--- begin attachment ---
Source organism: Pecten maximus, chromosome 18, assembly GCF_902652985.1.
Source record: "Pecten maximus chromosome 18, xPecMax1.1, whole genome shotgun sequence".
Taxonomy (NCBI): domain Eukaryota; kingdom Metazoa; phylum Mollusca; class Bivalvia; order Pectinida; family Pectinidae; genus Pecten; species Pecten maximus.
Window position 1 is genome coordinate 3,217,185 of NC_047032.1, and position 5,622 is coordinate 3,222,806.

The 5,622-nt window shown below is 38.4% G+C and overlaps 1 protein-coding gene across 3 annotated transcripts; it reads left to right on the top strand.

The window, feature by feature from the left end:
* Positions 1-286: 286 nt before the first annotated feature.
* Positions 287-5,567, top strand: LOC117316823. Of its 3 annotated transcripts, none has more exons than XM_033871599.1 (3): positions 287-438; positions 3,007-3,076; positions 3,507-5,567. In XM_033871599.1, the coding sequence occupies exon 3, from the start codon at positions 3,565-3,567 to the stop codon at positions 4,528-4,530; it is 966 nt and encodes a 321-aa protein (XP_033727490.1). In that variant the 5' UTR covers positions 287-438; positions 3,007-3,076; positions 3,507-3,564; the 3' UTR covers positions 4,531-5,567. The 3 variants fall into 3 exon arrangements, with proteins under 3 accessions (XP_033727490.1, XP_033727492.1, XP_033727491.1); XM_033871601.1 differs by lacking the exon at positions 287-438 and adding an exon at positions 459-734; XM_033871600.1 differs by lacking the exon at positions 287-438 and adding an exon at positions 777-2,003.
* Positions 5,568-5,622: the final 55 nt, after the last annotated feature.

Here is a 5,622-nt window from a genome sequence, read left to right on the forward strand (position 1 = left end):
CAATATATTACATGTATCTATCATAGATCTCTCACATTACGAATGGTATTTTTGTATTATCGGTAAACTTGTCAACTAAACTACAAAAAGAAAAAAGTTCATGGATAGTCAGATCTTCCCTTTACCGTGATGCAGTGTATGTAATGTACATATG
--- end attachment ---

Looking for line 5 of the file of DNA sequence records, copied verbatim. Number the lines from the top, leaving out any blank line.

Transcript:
The 5,622-nt window shown below is 38.4% G+C and overlaps 1 protein-coding gene across 3 annotated transcripts; it reads left to right on the top strand.